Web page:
Narration and photos by Eygló Svala Arnarsdóttir.
Rhubarb is one of the few vegetables that grows effortlessly in Iceland and for that reason it used to be a highly-valued addition to the traditional diet of fish and lamb.
Rhubarb stew and soup was a welcome treat in summer and rhubarb jam was considered an inseparable part of the Sunday roast. Rhubarb jam is the key ingredient in some typical Icelandic cakes, like randalín and hjónabandssæla.
Children often took rhubarb from gardens, peeled the stalks and then dipped them in sugar after every bite.
After more exotic fruit and vegetables became available and affordable in Iceland, people became become less fond of the rhubarb which loyally appears in almost every garden across the country after spring thaw and continues to grow throughout summer.
Rhubarb stew is an excellent dessert, fresh and fruity, and late June is a good time to harvest the vegetable while it is still juicy.
Pull the rhubarb up with the roots and then tear off the triangular leafs. Then wash the stalks and cut off the roots. Some people use the white roots to make jelly.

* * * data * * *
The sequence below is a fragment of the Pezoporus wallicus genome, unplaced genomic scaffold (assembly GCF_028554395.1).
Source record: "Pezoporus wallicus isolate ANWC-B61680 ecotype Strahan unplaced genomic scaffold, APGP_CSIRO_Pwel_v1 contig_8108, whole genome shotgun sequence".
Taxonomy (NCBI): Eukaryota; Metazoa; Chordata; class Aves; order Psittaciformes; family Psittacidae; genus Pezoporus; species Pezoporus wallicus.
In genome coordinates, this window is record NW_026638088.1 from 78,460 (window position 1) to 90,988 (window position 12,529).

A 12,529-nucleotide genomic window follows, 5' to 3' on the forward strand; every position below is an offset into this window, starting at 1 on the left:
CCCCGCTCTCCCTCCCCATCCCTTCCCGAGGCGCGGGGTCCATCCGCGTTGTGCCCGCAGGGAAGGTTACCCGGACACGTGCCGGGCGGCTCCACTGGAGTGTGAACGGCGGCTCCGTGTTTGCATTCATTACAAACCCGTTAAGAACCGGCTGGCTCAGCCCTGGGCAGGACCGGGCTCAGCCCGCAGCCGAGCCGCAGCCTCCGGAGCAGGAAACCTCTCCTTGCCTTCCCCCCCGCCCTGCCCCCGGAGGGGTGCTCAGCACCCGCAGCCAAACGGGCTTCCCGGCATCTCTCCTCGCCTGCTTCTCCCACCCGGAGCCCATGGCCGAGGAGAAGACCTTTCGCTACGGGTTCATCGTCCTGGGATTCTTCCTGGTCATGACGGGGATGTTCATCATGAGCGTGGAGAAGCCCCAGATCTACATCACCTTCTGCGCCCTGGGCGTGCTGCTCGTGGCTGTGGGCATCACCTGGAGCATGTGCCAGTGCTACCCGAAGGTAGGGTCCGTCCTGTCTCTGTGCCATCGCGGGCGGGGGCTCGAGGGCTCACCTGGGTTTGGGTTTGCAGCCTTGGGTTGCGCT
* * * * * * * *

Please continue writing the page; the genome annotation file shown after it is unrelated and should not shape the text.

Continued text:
It may sometimes be necessary to peel the rhubarb, but usually it can be cooked with the red peel, which gives the rhubarb stew a more interesting color.
Cut the stalks into bit-size pieces and put them into a casserole. For 200 grams of rhubarb, half a liter of water is required and one deciliter of sugar (one tenth of a liter).
Bring to boil. Then lower the heat and stir regularly. Gradually the rhubarb will become softer and eventually (after about 20 minutes) resolve into a stew. You may want to add a mixture of potato flour and water to thicken it.
Rhubarb stew can be served either hot or cold. A dash of cream makes it even better. For less traditional versions of rhubarb stew, try adding apples or figs.
For rhubarb soup, add more water, and for jam, add more sugar and boil for a longer period of time. You can also sieve the brew and make rhubarb juice. Bits of rhubarb with sugar strewn on top make an excellent ingredient for pie.
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This multimedia slideshow was originally published in June, 2008.